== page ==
Earlier this week I spoke with CHML’s afternoon host Scott Thompson about Disney’s US$71 billion acquisition of 21st Century Fox, an entertainment industry power move that took two years to finalize.
Besides the movie division and access to films such as “Avatar,” “Titanic” and “Deadpool,” Fox’s TV holdings are vast and international. They include
Twentieth Century Fox Television, FX Productions and Fox21; FX Networks; National Geographic Partners; Fox Networks Group International; Star India; and Fox’s interests in Hulu, Tata Sky and Endemol Shine Group.
The move gives Disney a pipeline to much more adult content as companies stock up for the streaming revolution. Netflix — the largest employer of Canadian animators in the world — has built a business model that aims to capture viewers from the cradle to the grave. Disney had the cradle part down but this deal gives them access to FX’s Emmy-winning lineup of dark dramas such as the upcoming Fosse/Verdon, as well as Ryan Murphy’s hits such as American Horror Story. There’s also Atlanta, Fargo and Better Things. TV’s longest-running scripted series — The Simpsons — is now also under the Disney tent, as is This Is Us (produced by Fox Television Studios), Modern Family and Empire.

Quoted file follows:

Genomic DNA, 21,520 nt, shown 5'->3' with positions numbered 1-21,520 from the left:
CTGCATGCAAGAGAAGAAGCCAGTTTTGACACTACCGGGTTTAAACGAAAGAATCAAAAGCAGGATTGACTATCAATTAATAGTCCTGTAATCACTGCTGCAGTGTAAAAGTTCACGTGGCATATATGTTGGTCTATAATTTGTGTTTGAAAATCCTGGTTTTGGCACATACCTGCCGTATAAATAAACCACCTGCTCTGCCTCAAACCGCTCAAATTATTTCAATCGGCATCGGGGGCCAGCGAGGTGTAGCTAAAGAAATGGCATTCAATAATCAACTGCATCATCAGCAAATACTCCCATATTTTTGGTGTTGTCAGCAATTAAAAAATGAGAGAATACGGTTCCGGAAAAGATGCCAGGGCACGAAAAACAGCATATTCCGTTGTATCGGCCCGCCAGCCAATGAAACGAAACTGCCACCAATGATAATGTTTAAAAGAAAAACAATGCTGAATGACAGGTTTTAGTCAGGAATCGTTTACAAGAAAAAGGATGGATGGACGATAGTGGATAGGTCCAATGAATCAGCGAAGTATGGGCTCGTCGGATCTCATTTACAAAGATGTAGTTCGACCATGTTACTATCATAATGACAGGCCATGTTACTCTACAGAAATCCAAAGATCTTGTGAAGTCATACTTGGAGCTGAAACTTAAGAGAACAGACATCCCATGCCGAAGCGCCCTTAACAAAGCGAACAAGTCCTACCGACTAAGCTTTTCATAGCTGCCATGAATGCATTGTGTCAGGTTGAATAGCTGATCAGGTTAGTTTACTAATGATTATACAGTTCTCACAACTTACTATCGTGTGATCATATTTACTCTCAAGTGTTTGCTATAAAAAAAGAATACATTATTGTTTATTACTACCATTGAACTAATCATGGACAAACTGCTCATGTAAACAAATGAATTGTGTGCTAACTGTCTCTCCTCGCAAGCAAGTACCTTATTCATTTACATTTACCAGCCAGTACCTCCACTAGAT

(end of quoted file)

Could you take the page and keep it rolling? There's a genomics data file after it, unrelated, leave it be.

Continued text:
The move comes just as other industry giants are set to launch their own streaming services. Warners will soon offer a package that will include everything from “Casablanca” to The Sopranos as well as such legacy comedies as Friends and The Big Bang Theory. On Monday, I’ll be in Cupertino, Calif., at the headquarters of Apple, Inc, foe the launch of their new, stand alone, streaming entertainment service — coming soon to an iPhone or iPad near you.
These companies will join Netflix, Amazon Prime Video, CBS AllAccess and, of course, Crave as streaming services that will be available to all Canadians. On April 8, Criterion will also launch a service that movie lovers who treasure that company’s carefully curated collection of film classics will be sure to enjoy.
If you thought there was major disruption in the broadcast and cable TV business before, welcome to the apocalypse. That new Warners streaming channel, still unnamed, could someday become the only world wide window to HBO content. How will that eventually impact content deals currently in play in Canada at Bell and Crave? The big studios, the five that remain anyway (Disney/Fox, Warners, CBS/Paramount, Sony and NBC Universal), are clawing back rights to their legacy movies and TV shows. That $75 or $90 per month cable package may soon translate into five or six $15/month streaming services. People are already starting to write about “subscription fatigue.”
Me and Scott kick the topic around for ten or 12 minutes. Listen in here, but quickly, before Disney buys the rights.